The U.S. State Department today announced that it is lifting restrictions on military aid to Bahrain, which were put in place after the government crackdown on protests during the 2011 Arab Spring. The U.S. will once again provide anti-tank missiles and Humvees, and the Bahraini government will now be able to request additional arms. It was probably only a matter of time. Bahrain is home to the U.S. Navy’s Fifth Fleet and supports the U.S.-led air campaign against ISIS in Syria, which included the Royal Bahrain Air Force’s first-ever combat missions.
But the move comes despite continuing criticism of the Gulf kingdom’s human rights practices, particularly its crackdown on Shiite political activists following the 2011 protests, which were put down with the help of Saudi troops, with dozens killed and hundreds injured. The State Department’s own country reports on human rights, released last Friday, faulted Bahrain for practices including the “arrest and detention of protesters (some of whom were violent) on vague charges, occasionally leading to their torture and mistreatment in detention; and lack of due process in trials of political and human rights activists, students, and journalists, including harsh sentences.” The report also noted that the high-ranking officials involved in the violence against protesters have mostly gone unpunished and that “discrimination continued against the Shia population, as did discrimination based on gender, religion, and nationality.”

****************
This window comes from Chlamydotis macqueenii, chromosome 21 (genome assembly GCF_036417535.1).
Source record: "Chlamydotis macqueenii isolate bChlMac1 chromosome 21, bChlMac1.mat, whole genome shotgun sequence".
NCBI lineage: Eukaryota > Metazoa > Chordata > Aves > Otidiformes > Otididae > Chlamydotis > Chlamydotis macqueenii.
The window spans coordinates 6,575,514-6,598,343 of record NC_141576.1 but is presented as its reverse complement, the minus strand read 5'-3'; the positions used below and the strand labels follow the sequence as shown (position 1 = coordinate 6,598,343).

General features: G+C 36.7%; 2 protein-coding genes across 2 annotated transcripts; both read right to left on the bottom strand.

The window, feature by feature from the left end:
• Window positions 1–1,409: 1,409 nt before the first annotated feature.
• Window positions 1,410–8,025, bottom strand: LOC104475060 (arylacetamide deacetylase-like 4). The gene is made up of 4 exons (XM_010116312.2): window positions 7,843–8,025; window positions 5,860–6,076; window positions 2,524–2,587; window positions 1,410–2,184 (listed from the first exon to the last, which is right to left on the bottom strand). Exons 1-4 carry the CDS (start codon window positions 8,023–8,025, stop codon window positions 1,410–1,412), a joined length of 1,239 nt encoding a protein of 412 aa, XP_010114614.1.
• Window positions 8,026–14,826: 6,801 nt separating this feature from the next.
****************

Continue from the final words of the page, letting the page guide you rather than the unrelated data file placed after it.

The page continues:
Tensions reached a high point last summer when Bahrain expelled U.S. Assistant Secretary of State Tom Malinowski after he met with members of a Shia opposition group. Malinowski returned to the country last December.
The Obama administration has been gradually backing away from the restrictions placed on assistance to autocratic Arab regimes, whose support is seen as vital in the ongoing campaign against ISIS and other extremist groups. The administration resumed assistance to Egypt—the world’s second-biggest recipient of U.S. military aid, after Israel—in March, having suspended it following the coup that overthrew democratically elected President Mohamed Morsi in 2013. That decision was made despite little evidence that human rights conditions have improved in Egypt. An Amnesty International report released Tuesday charges Egypt with imprisoning a “generation of young activists” in a crackdown on dissent that has seen more than 41,000 arrests and hundreds of death sentences, including for Morsi himself.